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exch 2010 management access

In exchange 2003, Tech support would make changes to Exch 2003 users mailboxes through AD... Now that we just started using exch 2010, mailbox attributes are no longer availalbe in the users AD account.. Do the Tech support admins need to have access to the Exch 2010 MMC to edit users mailboxes?  Any best practive advice is welcome.
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DEFclub
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DEFclub
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Adam BrownSr Solutions ArchitectCommented:
They will need to have access to the Exchange 2010 Master Console or Shell. You can control what level of access they have by using management roles. http://technet.microsoft.com/en-us/library/dd298183.aspx has some in depth information on the new Role Based Access Control system for Exchange 2010. If you don't want to have to deal with managing roles like that, you can utilize the built in Exchange Security Groups that are installed into AD with Exchange. For instance, adding users to the Recipient Administrators group will allow them to perform a number of mailbox oriented tasks.

One of the advantages of this system is that when a user with limited administrative access opens the Exchange Management Console, only the tasks that they have access to will be presented to them. From the Exchange Management Shell, they will only be able to use the Powershell cmdlets assigned to the management role that they are a member of.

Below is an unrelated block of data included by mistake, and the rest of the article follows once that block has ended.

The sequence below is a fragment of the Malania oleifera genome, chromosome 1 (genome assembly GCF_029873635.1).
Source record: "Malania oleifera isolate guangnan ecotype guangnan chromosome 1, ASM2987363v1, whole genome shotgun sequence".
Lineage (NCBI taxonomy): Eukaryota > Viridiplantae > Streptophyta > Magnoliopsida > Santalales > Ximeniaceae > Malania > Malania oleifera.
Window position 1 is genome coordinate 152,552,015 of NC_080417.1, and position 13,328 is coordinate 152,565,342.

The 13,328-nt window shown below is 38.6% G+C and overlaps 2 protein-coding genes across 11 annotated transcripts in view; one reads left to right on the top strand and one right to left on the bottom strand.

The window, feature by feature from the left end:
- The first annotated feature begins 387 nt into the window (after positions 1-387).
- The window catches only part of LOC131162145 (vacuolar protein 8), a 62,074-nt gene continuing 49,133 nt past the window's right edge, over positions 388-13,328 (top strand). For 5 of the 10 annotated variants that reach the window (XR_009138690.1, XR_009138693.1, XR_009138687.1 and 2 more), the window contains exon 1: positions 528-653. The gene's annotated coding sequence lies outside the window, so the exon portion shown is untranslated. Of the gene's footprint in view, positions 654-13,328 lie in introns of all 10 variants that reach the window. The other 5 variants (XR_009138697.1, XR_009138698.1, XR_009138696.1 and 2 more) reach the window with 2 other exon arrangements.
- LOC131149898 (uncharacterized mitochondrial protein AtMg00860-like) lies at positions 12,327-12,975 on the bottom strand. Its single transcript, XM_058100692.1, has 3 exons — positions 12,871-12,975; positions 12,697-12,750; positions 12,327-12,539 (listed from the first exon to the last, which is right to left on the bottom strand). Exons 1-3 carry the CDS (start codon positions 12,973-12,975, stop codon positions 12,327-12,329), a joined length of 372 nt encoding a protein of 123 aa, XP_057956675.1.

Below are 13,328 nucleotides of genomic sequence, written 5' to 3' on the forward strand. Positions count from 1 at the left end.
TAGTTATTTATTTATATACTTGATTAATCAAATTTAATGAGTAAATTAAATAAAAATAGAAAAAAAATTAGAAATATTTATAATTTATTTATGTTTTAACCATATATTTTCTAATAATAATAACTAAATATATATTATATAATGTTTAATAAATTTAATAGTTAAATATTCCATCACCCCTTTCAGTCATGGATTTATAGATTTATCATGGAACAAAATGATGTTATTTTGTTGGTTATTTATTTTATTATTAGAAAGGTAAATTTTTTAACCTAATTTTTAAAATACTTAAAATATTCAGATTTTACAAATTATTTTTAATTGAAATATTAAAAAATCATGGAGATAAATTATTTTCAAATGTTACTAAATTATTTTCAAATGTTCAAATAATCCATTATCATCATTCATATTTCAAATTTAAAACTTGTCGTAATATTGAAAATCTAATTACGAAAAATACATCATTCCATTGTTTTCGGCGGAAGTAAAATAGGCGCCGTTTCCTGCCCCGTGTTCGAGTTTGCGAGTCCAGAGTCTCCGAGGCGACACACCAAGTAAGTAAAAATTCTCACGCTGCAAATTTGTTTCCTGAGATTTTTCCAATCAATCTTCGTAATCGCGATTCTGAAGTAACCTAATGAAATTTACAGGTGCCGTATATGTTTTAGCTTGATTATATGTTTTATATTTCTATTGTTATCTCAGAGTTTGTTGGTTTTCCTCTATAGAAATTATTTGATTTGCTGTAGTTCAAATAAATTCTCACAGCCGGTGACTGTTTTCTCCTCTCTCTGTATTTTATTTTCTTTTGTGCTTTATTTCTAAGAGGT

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DEFclubAuthor Commented:
Yes, I’m familiar with the management rolls... I guess Im just realizing that Microsoft removed exchange administration from AD and it solely resides in the Exchange MMC or PS... Any idea what their philosophy was for making that decision?
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Adam BrownSr Solutions ArchitectCommented:
There were a couple of reasons. Removing it from AD allows for split administration, where AD admins can only view and modify AD objects and functions and Exchange admins can only manage Mailboxes. In the default installation, this partitioning of managerial functions doesn't exist, but Exchange can be installed in a way that allows for much better separation of duties. This is a requirement laid out by many modern security accreditation systems. To be more specific, separation of duties is the requirement that each employee have only enough access to view and modify objects within the scope of their jobs. This prevents an AD admin from, say, configuring an Email user so that all a user's email is forwarded to the admin. It also prevents an Exchange admin from modifying a user or resetting passwords. This could be done with the old system, but the presentation and management of it is much more intuitive with separate interfaces for the two functions.

Another is my own opinion of things, in that the old way of doing it really wasn't very intuitive. Specifically, you managed the Exchange environment in the Exchange Console and the Users in AD. It makes much more sense to have all Exchange administrative tasks available in the same location. I very clearly remember my first run in with Exchange and being horribly confused that I couldn't manage the user's email addresses and such in the Exchange console. There are probably many other reasons as well.
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DEFclubAuthor Commented:
Thanks for taking the time to explain!
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